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[101] enemy's artillery, but night put an end to any further operations. During the night, General Jackson ascertained that Pope's whole army had concentrated in his front, and he therefore determined not to attack him. In moving forward in pursuit of the enemy from the field, my brigade rejoined the rest of the division under General Ewell, and, after operations for the night were suspended, we bivouacked about where the enemy's infantry had been masked when I first encountered his batteries. The two brigades with General EDwell had not been engaged, but his artillery had done good service, and prevented any attempt to flank us on the right.

On the morning of the 10th (Sunday), after some manoeuvring on our part, and a little shelling from the enemy, we moved back and covered the battlefield with our troops, while the wounded were being carried off, and the small arms abandoned by the enemy were being gathered. Later in the day we moved farther back and took position in rear of the battlefield, Ewell's division being posted on the end and side of Slaughter's Mountain, and the other divisions crossing the Culpeper road on our left. We remained in this position all night and next day, but there was no fighting, as each army awaited the advance of the other.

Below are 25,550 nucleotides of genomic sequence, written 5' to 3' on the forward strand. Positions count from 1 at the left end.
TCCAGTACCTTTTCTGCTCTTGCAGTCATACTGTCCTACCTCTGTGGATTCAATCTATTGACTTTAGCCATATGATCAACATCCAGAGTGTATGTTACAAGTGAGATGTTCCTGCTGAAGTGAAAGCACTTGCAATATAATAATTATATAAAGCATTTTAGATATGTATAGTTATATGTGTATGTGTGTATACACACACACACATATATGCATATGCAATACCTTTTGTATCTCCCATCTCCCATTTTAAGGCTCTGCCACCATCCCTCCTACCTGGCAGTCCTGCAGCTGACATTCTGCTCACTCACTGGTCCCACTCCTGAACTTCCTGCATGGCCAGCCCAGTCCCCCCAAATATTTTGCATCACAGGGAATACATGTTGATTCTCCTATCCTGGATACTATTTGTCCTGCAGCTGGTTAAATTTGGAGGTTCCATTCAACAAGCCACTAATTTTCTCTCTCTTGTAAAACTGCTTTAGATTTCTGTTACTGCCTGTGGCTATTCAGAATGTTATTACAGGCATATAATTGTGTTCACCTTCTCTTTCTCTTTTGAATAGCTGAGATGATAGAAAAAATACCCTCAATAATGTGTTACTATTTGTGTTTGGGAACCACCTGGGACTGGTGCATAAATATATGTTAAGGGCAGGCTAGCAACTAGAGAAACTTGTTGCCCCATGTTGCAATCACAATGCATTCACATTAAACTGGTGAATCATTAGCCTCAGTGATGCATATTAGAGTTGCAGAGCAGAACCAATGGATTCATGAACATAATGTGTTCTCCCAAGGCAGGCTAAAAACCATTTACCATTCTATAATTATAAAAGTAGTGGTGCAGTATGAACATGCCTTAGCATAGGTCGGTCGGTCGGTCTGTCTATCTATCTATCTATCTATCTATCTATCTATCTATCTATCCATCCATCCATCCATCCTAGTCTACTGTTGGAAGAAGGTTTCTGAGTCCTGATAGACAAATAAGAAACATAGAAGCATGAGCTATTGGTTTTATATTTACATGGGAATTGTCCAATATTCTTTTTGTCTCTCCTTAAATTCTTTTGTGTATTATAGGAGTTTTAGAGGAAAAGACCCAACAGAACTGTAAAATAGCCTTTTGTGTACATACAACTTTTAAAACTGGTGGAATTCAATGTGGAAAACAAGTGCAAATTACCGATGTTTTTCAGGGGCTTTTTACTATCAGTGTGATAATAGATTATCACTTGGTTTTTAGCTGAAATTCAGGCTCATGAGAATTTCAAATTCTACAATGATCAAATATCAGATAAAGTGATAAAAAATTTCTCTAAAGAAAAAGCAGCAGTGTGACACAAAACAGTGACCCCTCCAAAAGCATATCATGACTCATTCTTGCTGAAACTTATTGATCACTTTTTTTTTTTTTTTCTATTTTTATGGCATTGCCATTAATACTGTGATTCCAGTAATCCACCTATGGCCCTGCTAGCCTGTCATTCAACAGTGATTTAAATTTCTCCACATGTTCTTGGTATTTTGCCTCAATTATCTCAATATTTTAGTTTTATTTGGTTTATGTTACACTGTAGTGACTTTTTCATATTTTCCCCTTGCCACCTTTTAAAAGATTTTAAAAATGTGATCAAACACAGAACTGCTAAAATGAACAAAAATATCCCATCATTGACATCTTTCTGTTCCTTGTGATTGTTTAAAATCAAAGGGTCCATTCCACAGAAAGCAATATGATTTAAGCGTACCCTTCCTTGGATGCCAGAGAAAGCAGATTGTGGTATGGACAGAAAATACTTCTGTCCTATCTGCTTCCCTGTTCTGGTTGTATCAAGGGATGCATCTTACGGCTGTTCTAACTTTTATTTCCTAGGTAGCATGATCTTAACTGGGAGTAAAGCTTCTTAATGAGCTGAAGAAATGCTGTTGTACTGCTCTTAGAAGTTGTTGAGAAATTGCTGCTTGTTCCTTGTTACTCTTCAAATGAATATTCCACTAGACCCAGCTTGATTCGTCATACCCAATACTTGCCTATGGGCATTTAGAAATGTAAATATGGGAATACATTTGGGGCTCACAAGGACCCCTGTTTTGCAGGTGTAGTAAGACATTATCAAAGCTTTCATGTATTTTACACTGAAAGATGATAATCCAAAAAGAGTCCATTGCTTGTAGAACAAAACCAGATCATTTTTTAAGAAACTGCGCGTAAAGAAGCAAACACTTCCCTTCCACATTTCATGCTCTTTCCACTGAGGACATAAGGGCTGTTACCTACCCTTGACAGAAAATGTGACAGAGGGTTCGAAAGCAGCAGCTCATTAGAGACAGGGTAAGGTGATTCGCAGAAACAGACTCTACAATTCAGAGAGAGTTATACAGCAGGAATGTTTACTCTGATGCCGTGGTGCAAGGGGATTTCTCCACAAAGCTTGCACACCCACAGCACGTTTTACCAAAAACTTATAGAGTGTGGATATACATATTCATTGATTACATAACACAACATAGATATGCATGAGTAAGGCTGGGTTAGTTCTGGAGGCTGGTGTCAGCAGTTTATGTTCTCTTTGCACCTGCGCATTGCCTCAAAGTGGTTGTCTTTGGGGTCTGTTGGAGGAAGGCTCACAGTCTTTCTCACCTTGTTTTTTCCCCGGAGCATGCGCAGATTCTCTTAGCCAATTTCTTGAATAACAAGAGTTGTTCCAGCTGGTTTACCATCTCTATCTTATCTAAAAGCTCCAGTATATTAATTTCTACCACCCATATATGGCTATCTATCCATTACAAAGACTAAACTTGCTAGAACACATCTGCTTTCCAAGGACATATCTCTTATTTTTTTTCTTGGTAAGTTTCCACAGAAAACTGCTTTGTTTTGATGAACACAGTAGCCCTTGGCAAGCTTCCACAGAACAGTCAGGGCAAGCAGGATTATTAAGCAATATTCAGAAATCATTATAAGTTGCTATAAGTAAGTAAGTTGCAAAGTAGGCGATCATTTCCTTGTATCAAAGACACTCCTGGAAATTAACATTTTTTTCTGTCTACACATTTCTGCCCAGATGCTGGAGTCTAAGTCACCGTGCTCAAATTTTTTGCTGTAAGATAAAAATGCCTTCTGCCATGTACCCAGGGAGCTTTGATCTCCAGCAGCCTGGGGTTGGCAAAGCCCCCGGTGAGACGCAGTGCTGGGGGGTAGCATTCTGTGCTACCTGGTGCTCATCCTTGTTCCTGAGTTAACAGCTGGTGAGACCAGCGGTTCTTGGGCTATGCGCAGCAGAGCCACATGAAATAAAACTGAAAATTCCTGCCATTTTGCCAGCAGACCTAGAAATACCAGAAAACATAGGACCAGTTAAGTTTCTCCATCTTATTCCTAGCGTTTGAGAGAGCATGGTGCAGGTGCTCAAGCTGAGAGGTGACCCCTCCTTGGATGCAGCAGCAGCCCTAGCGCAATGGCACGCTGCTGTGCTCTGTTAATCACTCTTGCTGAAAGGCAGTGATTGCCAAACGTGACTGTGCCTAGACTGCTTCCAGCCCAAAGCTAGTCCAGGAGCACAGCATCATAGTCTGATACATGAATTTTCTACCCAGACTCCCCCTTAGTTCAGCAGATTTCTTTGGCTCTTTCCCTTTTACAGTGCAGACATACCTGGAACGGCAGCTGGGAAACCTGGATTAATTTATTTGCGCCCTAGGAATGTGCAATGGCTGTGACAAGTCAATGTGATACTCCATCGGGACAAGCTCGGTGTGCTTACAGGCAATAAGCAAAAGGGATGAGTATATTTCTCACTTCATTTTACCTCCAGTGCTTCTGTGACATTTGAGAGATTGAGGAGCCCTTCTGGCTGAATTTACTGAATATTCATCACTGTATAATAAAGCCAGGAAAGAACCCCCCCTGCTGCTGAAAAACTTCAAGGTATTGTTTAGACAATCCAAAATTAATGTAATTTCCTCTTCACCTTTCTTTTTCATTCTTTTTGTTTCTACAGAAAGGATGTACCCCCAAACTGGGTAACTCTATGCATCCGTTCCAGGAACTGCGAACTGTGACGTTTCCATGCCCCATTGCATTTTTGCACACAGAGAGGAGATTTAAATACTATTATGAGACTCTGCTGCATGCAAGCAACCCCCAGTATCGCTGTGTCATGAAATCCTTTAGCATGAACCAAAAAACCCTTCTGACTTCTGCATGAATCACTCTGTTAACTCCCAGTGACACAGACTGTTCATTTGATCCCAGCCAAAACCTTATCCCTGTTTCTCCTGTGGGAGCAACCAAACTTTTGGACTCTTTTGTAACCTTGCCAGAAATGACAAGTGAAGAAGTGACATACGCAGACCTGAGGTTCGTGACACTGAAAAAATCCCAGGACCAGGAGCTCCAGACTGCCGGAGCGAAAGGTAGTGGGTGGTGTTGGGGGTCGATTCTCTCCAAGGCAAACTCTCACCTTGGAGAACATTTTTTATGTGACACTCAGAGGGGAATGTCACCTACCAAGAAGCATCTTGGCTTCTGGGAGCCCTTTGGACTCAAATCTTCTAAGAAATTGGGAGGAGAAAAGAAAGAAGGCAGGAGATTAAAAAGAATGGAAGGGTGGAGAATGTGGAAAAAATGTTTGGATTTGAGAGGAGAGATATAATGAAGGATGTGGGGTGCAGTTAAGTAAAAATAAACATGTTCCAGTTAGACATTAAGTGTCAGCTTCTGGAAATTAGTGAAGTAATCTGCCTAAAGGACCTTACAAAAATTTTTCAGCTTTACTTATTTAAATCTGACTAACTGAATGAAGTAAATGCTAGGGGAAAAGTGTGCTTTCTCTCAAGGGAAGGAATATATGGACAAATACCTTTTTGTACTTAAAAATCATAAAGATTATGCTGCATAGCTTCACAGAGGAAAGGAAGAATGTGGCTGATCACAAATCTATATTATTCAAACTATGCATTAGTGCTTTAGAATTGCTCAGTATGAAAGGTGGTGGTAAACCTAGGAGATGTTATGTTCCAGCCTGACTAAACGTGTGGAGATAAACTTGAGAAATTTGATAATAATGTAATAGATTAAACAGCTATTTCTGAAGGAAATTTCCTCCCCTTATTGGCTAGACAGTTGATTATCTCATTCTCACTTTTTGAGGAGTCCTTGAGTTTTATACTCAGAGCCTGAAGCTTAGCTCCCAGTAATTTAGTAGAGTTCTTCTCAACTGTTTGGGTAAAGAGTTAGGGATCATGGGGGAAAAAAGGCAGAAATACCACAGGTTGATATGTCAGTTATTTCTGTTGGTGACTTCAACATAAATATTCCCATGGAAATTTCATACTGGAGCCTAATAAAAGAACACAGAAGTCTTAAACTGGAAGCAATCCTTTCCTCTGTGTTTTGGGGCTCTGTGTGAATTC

On Monday, the 11th, the enemy requested a truce for the purpose of burying his dead, which was granted, until 2 o'clock in the afternoon, and subsequently extended, at his request, to give him time to complete the burial — the arrangements on our side being under the superintendence of General Stuart, and on the side of the enemy under that of Brigadier General Milroy.1

1 Milroy, in his report, states that the truce was requested by us, but General Jackson says it was applied for by the enemy, and no one will doubt his word. I know that the extension was applied for by Milroy or his staff officer, for I was on the ground in communication with General Stuart at the time. This same Milroy was himself prevented by me from riding to the rear of the ground on which the enemy's dead lay, and he witnessed the taking from the field, under my directions, of very large quantities of small arms, which had been abandoned by Banks' men on the day of the battle.

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